Profound differences between how men and women learn are the reason why men at Cambridge are nearly twice as likely to get a first as women, according to a study by the university to be published on Friday.
Chris Mann, who tracked the experiences of 200 students from enrolment in 1997 to graduation three or four years later, concluded that women wanted to understand their subject while men were principally interested in how well they performed.
The difference was reinforced by a teaching staff that was predominantly male and, therefore, more likely to see “intellectual muscle-flexing” as a sign of excellence than a readiness to listen, absorb and synthesise.
Mann said the contrast was best illustrated by the different success rates of men and women in chemistry and maths. Chemistry, in which women gain more firsts than men, was organised in ways that encouraged students to understand things from first principles.
Maths, on the other hand, was a “kind of competition you train for”.
The emphasis was not on understanding but on speed in problem-solving, and the men outshone the women.
Less obvious was why men outperformed women in English, history and modern and medieval languages.
Mann said men had more confidence in their innate ability and in using examination techniques while women perhaps suffered from trying too hard and being fearful of failure.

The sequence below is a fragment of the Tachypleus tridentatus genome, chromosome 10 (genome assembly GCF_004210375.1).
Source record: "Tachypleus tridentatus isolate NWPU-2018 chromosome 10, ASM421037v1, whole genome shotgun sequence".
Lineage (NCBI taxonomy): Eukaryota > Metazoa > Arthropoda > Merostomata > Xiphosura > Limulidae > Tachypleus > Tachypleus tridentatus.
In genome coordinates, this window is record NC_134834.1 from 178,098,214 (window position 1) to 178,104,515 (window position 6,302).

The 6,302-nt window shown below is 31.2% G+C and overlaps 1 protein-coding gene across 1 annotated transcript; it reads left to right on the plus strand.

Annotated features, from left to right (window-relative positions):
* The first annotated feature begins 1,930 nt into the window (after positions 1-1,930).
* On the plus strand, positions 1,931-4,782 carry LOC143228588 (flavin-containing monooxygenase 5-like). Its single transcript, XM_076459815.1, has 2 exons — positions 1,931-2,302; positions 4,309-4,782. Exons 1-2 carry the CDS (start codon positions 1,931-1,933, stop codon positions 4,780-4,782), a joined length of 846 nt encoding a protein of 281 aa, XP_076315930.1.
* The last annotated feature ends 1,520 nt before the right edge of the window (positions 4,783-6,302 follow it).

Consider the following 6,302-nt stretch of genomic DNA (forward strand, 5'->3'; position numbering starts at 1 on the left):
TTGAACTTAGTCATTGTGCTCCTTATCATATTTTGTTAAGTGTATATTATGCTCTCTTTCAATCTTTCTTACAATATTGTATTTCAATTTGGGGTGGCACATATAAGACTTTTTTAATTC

Another key, though, was Cambridge’s method of teaching by tutorials or “supervisions” — one-to-one or small-group discussions at which a student’s weekly work is analysed.
“Women who seek deep understanding will ask more questions than men, may advance more tentatively and are initially more receptive to the authority of teaching staff,” Mann said.
Men, on the other hand, made more suggestions, moved forward more rapidly and were more challenging with staff and other students.
Mann said that training for supervisors to make them aware of the differences in approach of men and women and to ensure that women were given the feedback and reassurance they needed should be compulsory.
Officers of the university students’ union welcomed the report’s findings.
“I really want a first and now I know how to get it,” said Chris Holly, the women’s officer. “I shall be more assertive in supervisions. There is such a lack of teaching study skills in this university.”
Publication of the report is also likely to fuel student demands for less emphasis on three-hour “sudden-death” exams — thought to be better suited to men than women — and more emphasis on continuous assessment.
Mann’s study found no relationship between students’ success at Cambridge and the type of school they attended or their social class.